International Society for Traumatic Stress Studies

The Public Health Impact of Trauma Exposure and PTSD in U.S. Youths

Posted 19 May 2014 in StressPoints by Katie McLaughlin, PhD

Stories about traumatized children and adolescents, such as the school shootings at Sandyhook and Columbine, fill the media. However, common traumatic events, such as accidents and caregiver maltreatment, receive less attention.

We sought to understand how common traumatic experiences are in the lives of U.S. youths by conducting a study examining trauma exposure and PTSD in the National Comorbidity Survey Replication Adolescent Supplement (NCS-A) (Kessler et al., 2009), a nationally-representative sample of 6,483 adolescents aged 13-17 (McLaughlin et al., 2013). This study is the largest population-based study examining trauma exposure and PTSD in U.S. youths, and the findings reveal trauma and PTSD are significant public health problems for children and adolescents.

Trauma Exposure is Pervasive Among U.S. Youths

A majority of U.S. youths have experienced a traumatic event by the time they reach adolescence. Sixty-two percent of teenagers have experienced at least one traumatic event in their lifetime, including interpersonal violence, serious injuries, natural disasters and death of a loved one, and 19 percent have experienced three or more such events. The prevalence of trauma exposure among children and adolescents is nearly as high as the prevalence in adults based on similar population-based studies (Kessler, Sonnega, Bromet, Hughes, & Nelson, 1995).

Traumatic Events Do Not Occur at Random

Some types of trauma occur more frequently to younger children, including physical abuse by a caregiver, witnessing domestic violence, and kidnapping. Approximately half of all children who will experience these types of trauma in their lifetime have been exposed before the age of 8.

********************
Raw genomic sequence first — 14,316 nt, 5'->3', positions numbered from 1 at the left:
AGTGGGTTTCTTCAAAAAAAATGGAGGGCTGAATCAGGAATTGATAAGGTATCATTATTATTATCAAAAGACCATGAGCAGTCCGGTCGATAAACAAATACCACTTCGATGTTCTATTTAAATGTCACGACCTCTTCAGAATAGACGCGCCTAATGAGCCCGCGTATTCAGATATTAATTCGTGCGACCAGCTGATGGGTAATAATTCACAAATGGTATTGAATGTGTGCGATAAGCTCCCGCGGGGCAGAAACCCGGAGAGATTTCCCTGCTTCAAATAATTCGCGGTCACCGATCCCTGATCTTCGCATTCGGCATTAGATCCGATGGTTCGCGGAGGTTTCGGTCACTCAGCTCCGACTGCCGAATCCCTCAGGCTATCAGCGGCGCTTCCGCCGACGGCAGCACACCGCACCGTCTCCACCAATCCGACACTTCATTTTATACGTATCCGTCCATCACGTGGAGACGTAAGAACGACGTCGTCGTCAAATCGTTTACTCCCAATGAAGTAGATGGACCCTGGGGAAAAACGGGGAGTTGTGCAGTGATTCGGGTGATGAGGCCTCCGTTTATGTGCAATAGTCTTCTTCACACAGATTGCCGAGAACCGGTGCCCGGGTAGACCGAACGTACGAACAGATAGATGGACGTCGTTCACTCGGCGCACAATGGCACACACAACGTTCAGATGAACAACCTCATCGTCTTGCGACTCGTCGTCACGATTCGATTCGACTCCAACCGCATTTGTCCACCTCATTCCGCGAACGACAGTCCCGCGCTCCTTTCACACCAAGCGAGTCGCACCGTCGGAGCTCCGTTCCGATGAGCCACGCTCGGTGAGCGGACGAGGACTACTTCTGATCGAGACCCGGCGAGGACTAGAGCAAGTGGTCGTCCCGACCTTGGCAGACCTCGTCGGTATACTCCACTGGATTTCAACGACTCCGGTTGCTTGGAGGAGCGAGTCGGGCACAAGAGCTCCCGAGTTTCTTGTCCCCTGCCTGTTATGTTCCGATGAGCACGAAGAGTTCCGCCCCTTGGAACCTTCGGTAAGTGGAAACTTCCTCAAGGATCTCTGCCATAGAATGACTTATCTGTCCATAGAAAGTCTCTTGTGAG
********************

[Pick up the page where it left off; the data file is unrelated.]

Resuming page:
Other traumatic events happen more often to adolescents, including automobile accidents, rape and sexual assault, physical assault by non-family members, and unexpected death of a loved one. Family structure and history of mental illness are strongly related to trauma exposure in children and adolescents. Youths not living with both biological parents are at elevated risk of experiencing a wide range of traumatic events, most notably events involving interpersonal violence.

Adolescents with a history of disruptive behavior disorders, including ADHD, oppositional defiant disorder, and conduct disorder, are more likely than other teenagers to experience traumatic events involving interpersonal violence as well as accidents and injuries. In contrast, adolescents with a history of anxiety disorders and depression are more likely to report experiencing traumatic events occurring to loved ones and to be the victims of interpersonal violence that occurs within the context of romantic relationships, including both physical and sexual violence.

PTSD is Common in U.S. Children and Adolescents

Nearly five percent of U.S. youths have developed PTSD by adolescence, and those experiencing events involving interpersonal violence—including rape, sexual assault, and physical abuse by caregivers or romantic partners—have the highest risk of PTSD onset. Females are more than three times as likely to develop PTSD than males. Although females are more likely to experience certain types of traumatic events that strongly predict the onset of PTSD, such as rape and sexual assault, females remain more than twice as likely as males to develop PTSD even after accounting for differences in traumatic event exposure.

The factors that explain this greater risk for PTSD among females are not well understood and are an important area for future research. Greater vulnerability to PTSD is also associated with a history of prior traumatic events and mental illness. Youths who experienced a high number of previous traumatic events are more vulnerable to developing PTSD than those who are experiencing trauma for the first time, suggesting that earlier trauma may sensitize children and adolescents to the effects of subsequent traumatic events. In addition, adolescents with a history of anxiety and mood disorders are almost twice as likely to develop PTSD following a traumatic event than youths without a prior mental disorder.

Factors That Predict PTSD Onset Differ From Those That Predict Course of Illness

Most adolescents who develop PTSD recover from the disorder, although approximately one-third experience a more chronic course of illness that can last many years. Identifying factors that predict a chronic course is important to allow clinicians to deliver more intensive interventions for children and adolescents with PTSD who are least likely to recover spontaneously.